Steam locomotives

  • Andrew Barclay 0-4-0ST W.S.T. makers Number 2361 built in 1954. Awaiting overhaul. Formerly used at Long Meg Mine and at Cocklakes.[12]
  • Andrew Barclay 0-4-0ST No 22 (Number 6 Area B Group 85). makers number 2274 built in 1949, for use on the Bowes Railway.[13] In use on the railway's brake van rides.

Diesel locomotives

  • Planet 0-4-0 No 101. Used sometimes on shunting duties and freight trains but not as often as the Hunslet due to its small size.
  • Hunslet Engine Company 0-4-0 No 6263. Used regularly on freight trains and shunting, the most powerful shunter on the line.
  • Ruston & Hornsby Class 88 0-4-0 - under repair

Brake vans

  • Lambton Hetton & Joicey Collieries Brake van No 1. In use as a passenger vehicle on the trains.
  • L.M.S. No 1, built for use in Derby. In use as a passenger vehicle on the trains.
  • L.M.S. No 3 Brake van. In use as a passenger vehicle on the passenger trains.

Waggons The railway also has a fleet of 41 original Bowes railway waggons dating from 1887 through to 1963, as well as handful of similar waggons from other industrial sites in the North East.

The Railway Today[edit]

The museum is based around the workshops at Springwell, this contains the museums, shop, cafe, toilets and guided tours of the buildings dating back to 1826. The buildings such as the Waggonshop and blacksmiths are open during museum open days and guided tours can be arranged.

The site is open the first weekend of each month and ever Monday, Tuesday and Thursday for static display and tours. Admission is free on non steaming days but donations are welcome.

The railway hopes to restart train rides and the unique rope haulage display in the 2015 season.

Site[edit]

The Springwell site has offices canteen and class room facilities. It also has joinery, engineering and fabrication workshops with refurbished and working machinery, a blacksmith's shop and two additional working forges. The site has a station platform and level crossing across the adjacent main road.

In 2008 the railway suffered two significant blows to its preserved status. In a suspected arson attack, several wagons were destroyed. In July 2008, in a raid suspected to be connected with the rise in the value of scrap metal, one of the stationary engines was cut up and the copper wire and iron housing removed, with the damage caused rendering it beyond repair. It was one of only two scheduled ancient monuments of its type in the country, and the thieves were condemned as having no respect for historical artefacts.[14]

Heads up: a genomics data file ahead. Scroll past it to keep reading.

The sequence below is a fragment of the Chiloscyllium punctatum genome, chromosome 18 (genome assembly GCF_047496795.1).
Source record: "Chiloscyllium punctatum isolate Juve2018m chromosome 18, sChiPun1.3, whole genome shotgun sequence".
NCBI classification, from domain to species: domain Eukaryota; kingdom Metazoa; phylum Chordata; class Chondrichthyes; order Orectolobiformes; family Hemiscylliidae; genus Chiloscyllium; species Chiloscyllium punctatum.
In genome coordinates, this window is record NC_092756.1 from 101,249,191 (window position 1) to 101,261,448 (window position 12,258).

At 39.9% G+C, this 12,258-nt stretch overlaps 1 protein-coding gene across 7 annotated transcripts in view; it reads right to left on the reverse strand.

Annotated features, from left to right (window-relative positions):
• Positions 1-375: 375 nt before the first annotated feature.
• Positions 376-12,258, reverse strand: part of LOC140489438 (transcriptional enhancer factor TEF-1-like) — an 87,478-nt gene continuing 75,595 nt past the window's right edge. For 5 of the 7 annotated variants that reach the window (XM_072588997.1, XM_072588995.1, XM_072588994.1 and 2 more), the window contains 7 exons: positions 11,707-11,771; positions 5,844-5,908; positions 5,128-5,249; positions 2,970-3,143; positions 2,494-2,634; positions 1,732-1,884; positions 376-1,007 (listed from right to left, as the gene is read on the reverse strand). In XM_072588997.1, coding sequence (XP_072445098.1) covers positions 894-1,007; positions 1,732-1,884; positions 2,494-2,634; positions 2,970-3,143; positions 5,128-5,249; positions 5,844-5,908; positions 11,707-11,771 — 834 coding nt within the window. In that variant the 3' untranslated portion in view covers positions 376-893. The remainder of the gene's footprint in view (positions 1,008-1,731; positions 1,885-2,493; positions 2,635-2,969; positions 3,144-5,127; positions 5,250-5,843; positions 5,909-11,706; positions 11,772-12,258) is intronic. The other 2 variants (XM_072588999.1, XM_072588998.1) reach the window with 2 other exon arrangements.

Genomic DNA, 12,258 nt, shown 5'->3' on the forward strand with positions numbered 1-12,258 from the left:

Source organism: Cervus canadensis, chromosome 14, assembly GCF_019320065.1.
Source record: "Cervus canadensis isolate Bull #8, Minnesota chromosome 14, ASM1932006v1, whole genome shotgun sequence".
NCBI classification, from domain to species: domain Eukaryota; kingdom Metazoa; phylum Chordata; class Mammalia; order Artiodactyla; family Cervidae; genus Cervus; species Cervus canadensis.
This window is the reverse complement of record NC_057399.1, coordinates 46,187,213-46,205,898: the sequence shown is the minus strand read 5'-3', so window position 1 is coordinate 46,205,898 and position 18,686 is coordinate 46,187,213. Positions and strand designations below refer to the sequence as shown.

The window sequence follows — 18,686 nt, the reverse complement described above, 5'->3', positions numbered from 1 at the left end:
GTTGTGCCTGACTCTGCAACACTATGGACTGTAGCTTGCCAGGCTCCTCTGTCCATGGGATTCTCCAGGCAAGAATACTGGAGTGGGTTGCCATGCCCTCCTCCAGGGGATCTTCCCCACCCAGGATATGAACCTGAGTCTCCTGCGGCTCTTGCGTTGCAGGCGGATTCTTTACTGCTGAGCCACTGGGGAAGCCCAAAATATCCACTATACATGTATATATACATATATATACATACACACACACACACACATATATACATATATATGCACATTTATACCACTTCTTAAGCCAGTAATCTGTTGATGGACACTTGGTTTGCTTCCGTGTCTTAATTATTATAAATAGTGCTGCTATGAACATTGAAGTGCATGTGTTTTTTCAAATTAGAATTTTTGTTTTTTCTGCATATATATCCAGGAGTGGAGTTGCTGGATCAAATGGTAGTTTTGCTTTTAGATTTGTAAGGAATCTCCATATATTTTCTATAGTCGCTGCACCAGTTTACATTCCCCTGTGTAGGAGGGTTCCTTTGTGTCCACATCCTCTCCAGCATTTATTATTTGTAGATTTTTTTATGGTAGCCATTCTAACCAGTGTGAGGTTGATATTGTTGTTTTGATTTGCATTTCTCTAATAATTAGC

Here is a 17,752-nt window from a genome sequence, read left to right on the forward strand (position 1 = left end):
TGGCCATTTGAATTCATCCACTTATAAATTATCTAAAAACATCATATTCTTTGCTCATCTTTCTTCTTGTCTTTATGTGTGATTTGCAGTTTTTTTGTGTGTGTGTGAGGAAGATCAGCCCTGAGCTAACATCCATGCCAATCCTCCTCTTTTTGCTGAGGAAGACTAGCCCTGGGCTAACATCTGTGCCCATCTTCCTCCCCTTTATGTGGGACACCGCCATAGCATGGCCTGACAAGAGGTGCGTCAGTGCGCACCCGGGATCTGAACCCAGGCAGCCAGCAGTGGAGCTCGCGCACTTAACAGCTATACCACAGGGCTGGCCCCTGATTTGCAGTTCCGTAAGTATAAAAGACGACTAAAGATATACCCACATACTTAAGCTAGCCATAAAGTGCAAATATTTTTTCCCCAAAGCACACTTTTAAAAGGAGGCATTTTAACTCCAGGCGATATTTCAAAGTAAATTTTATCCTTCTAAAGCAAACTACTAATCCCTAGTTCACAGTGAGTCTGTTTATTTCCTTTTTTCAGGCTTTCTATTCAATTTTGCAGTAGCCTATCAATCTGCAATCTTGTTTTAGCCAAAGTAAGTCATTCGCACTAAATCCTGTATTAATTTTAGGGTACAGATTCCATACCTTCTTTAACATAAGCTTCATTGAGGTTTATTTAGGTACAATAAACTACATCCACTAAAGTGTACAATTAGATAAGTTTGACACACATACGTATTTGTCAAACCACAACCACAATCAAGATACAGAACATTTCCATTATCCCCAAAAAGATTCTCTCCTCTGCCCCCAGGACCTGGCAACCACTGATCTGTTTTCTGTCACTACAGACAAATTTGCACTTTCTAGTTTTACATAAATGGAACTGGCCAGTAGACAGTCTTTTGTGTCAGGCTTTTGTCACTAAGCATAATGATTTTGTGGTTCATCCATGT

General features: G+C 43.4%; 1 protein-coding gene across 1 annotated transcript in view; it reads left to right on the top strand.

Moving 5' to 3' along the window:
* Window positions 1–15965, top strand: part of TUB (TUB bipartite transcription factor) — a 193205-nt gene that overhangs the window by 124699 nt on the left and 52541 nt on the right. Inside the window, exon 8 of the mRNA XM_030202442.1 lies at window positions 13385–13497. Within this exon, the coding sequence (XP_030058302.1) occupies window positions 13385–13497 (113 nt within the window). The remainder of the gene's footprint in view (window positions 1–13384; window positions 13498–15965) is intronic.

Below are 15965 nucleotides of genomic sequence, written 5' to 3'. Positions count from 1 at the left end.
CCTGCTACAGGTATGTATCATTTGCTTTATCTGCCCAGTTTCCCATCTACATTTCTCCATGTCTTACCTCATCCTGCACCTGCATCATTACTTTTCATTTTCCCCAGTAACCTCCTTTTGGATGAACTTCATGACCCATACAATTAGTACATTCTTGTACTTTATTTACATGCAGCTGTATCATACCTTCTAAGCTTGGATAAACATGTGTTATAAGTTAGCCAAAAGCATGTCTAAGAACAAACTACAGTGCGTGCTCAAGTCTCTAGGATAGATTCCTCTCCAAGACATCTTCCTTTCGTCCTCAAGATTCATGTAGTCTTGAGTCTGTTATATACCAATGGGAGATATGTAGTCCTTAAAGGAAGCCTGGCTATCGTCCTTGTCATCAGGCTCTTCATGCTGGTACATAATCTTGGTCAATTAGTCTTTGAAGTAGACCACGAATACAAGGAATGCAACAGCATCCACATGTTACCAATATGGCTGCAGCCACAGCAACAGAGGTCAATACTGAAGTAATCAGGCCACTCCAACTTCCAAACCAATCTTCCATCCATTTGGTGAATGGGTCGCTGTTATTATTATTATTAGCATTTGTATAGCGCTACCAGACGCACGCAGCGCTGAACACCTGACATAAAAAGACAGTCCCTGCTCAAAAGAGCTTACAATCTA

In June 2013, the railway website was taken offline at the same time of a funding shortfall. Although the railway faces an uncertain future, restoration of the Wagon Shop through English Heritage is underway. One casualty of the shortfall was that the only employee was made redundant.

In March 2014 just as work to finish the restoration of the Wagon Shop was completed, The City of Sunderland Council, announced that with immediate effect that the annual grant to the railway of £18K would be withdrawn, leaving the railway with a financial deficit. This had the potential to cause the Bowes Railway Company Ltd to be wound up and the railway closed. However an appeal was launched through the railway press, to raise money to keep the site open for the 2014/15 financial year, this was successful.

References[edit]

  1. ^ Tyne & Wear Sites and Monuments Record schedule retrieved 25 October 2013 [1]
  2. ^ The Bowes Railway by Colin Mountford p11
  3. ^ The Bowes Railway by Colin Mountford p11
  4. ^ The Bowes Railway by Colin Mountford p12
  5. ^ The Bowes Railway by Colin Mountford p24
  6. ^ The Bowes Railway by Colin Mountford p34
  7. ^ The Bowes Railway by Colin Mountford p42
  8. ^ The Private Railways of County Durham by Colin E. Mountford, Industrial Railway Society, 2004 p59-60.
  9. ^ http://lateralscience.blogspot.co.uk/2013/09/loco.html Lateral Science retrieved 12 November 2013 says"A working replica of Locomotion No.1 was built by Locomotion Enterprises of Springwell and ran at the Cavalcade".
  10. ^ The same information is also given in the Beamish Museum Stocklist retrieved from http://www.beamish.org.uk/downloads/StockListSummer2010.pdf 12 November 2013.
  11. ^ The Bowes Railway by Colin Mountford p162/165/182-183
  12. ^ Elliot, John (2000). A Guide to the Bowes Railway 175 Years of Railway History. p22
  13. ^ Elliot, John (2000). A Guide to the Bowes Railway 175 Years of Railway History. p23
  14. ^ "Hot metal: the new scrap racket". The Independent. 21 July 2008. 

Further reading and viewing[edit]

  • Colin E Mountford, The Bowes Railway, published by The Industrial Railway Society, ISBN 9780901096265. Two editions: 1966 and 1976.
  • Colin E Mountford, Rope & Chain Haulage, published by The Industrial Railway Society, 2013, ISBN 978 1 901556 84-1.
  • Mountford, Colin E. (2004). The Private Railways of County Durham. Industrial Railway Society. pp. 26ff. ISBN 1-901556-29-8. 
  • Elliot, John (2000). A Guide to the Bowes Railway 175 Years of Railway History. Houghton Le Spring: Chilton Iron Works. p. 32. ISBN 0952367262. 
  • Bowes Line, in The Tyne Documentaries, DVD published by Amber Films, Newcastle upon Tyne.

External links[edit]